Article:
By Adam Kroeger, Truss
Client Executive, Benefits
“Hospitals look at primary care as loss leaders to act as feeders. They are more interested in sick patients filling hospitals than well ones being well managed by primary care.” –Jordan L. Shlain, M.D.
I recently visited Valvoline with my “$15 Oil Change” coupon in hand, feeling pretty great about myself. My wife always gives me a hard time about not using coupons when I go shopping, and this was finally my chance to show her how financially responsible I’ve become. Common sense probably should have told me that four quarts of oil and a filter would cost around $25, but I was anxious to pay my $15, and go home. Sipping on lukewarm coffee and watching “The Price is Right” in the waiting room, I stood up as the mechanic called my name. Imagine my surprise when he pulled out a clipboard and said:
“Mr. Kroeger, did you know your windshield wipers need to be replaced?” My heart sank.
“… and you need a new serpentine belt,”
“… and your coolant needs to be flushed.”
And you get the picture. Before I knew it I was $225 in the hole!
Does this story sound familiar? You buy cheap products all the time that lead you into opportunities to buy more expensive products. We call these cheap services, loss leaders.
Unfortunately, we have loss leaders in healthcare as well: Primary Care Doctors. Primary Care Doctors are the “$15 Oil Change” of the medical industry. Especially those that work for major hospital systems. As profit margins have shrunk over the years, doctors have been forced to rely on their ability to recommend more expensive services to bring in income.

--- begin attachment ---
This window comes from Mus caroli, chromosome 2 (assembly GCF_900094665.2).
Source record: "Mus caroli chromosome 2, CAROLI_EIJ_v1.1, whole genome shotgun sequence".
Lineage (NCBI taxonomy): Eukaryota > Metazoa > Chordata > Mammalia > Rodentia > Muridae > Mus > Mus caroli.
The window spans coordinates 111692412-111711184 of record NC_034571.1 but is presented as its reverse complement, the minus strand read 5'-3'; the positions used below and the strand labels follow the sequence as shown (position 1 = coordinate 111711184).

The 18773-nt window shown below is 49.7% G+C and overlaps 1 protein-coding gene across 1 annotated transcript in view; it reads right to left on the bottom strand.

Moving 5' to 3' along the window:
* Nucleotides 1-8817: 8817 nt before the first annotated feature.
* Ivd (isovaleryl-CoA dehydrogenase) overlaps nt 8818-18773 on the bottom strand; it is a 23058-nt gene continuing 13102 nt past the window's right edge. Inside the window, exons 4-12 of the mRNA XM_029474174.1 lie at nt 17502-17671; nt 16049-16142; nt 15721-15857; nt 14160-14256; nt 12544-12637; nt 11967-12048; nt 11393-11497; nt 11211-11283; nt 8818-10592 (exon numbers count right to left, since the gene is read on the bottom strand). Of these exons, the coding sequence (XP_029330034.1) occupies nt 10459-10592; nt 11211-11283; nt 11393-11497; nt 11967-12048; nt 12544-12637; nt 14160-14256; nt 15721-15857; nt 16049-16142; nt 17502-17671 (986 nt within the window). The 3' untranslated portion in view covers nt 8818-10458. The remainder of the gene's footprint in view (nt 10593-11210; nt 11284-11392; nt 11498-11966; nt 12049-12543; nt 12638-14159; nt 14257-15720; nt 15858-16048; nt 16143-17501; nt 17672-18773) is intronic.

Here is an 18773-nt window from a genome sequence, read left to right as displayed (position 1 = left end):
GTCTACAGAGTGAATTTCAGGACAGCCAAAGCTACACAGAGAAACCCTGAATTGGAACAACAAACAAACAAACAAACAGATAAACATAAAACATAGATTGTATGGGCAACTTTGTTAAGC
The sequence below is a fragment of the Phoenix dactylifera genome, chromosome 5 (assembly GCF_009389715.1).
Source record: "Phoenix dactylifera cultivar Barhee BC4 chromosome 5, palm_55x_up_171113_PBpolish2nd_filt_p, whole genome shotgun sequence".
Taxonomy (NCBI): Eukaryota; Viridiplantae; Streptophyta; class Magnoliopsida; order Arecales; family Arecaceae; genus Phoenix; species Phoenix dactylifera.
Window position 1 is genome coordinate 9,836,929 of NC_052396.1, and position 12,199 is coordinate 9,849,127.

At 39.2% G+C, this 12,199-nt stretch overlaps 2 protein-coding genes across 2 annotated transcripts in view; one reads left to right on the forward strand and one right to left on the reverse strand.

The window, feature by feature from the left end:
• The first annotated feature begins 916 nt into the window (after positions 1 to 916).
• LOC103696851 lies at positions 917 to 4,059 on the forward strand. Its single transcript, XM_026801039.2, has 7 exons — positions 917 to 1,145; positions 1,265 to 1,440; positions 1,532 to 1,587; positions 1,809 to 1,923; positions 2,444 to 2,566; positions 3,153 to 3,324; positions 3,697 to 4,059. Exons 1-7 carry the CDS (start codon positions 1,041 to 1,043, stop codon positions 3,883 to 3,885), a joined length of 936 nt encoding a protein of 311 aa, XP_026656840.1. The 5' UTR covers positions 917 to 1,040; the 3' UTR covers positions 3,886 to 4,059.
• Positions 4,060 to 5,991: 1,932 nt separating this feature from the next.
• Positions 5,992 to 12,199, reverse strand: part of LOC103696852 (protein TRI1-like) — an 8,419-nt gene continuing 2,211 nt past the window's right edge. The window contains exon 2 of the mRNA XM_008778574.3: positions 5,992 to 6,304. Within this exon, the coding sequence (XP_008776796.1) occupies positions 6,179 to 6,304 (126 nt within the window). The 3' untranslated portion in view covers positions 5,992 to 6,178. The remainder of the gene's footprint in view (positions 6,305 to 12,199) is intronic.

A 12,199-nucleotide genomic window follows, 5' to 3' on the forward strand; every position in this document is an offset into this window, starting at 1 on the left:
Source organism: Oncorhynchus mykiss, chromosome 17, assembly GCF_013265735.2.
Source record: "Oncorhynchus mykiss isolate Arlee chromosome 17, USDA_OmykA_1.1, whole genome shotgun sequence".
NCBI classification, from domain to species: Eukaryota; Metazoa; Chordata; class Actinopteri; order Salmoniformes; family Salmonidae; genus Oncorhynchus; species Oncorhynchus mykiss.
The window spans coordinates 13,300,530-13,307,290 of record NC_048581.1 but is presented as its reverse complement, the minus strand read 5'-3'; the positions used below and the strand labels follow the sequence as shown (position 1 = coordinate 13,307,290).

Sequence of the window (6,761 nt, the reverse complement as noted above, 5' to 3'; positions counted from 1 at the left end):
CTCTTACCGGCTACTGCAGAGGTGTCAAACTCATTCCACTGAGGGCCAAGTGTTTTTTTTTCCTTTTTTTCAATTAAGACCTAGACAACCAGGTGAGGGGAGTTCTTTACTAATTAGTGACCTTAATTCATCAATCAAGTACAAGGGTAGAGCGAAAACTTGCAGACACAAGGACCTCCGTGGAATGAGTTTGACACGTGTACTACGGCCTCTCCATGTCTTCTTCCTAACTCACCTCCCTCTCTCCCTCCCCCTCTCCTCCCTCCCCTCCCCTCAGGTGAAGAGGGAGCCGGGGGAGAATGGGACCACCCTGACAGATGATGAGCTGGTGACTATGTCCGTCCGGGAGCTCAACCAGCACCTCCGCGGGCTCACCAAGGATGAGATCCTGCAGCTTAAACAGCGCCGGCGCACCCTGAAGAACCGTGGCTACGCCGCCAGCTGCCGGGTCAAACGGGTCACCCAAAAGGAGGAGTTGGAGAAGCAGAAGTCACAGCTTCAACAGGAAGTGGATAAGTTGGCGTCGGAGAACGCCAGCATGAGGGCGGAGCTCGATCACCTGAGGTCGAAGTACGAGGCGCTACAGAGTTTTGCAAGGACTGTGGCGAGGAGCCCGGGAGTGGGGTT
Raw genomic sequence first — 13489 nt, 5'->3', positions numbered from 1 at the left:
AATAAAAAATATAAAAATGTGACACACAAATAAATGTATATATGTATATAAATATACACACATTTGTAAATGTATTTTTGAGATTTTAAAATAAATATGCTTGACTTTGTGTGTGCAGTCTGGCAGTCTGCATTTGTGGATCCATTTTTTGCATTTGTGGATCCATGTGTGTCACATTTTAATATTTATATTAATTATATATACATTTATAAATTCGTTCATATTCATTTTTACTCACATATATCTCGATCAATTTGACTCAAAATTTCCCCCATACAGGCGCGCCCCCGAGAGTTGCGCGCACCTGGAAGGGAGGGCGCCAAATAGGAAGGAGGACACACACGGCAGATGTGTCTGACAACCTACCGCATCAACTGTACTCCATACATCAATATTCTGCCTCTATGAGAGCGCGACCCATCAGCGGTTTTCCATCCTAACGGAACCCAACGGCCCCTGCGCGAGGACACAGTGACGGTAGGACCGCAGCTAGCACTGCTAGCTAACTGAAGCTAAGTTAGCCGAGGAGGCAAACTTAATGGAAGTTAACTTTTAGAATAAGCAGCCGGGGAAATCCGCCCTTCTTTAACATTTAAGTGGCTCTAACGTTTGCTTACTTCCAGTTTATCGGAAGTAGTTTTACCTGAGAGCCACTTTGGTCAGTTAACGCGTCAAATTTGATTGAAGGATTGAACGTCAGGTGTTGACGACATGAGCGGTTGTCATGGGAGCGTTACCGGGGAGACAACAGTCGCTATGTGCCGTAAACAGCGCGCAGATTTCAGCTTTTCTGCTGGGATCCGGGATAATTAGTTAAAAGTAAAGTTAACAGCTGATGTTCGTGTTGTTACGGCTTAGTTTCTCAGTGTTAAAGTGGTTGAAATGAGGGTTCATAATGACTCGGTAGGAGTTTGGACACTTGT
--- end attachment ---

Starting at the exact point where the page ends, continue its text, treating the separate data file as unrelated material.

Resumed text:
This type of incentive system causes an incredible amount of wasteful, unnecessary care. It’s estimated that as few as 44 percent* of all knee replacements are considered “appropriate”. Patients who receive physical therapy have better outcomes and higher satisfaction than those who go under the scalpel.
There is a solution
There are several simple ways around this expensive and wasteful issue. Here are just a few:
- Always require a second opinion from an independent outside physician. Independent physicians have no incentive to recommend unnecessary, expensive services. This is because they are an unbiased third party and they do not work for a hospital system. Independent physicians will use clinically proven recommendations to get the greatest results for the patient.
- Add an on-site or near-site health clinic. Having an independent clinic that employees have access to is a fantastic way to influence employees to receive inexpensive primary care without the incentive of a large hospital system.
- Use a Direct Primary Care provider. Direct Primary Care providers are an alternative to the typical “fee for service” models where doctors are forced to rush from patient to patient. Patients typically pay a monthly, or annual fee, and all primary care services are on retainer.
At Truss, our proven money-saving strategies can be seamlessly inserted into a healthcare plan with little to no employee disruption. For more information, please contact Adam Kroeger at 913-312-5955 or firstname.lastname@example.org.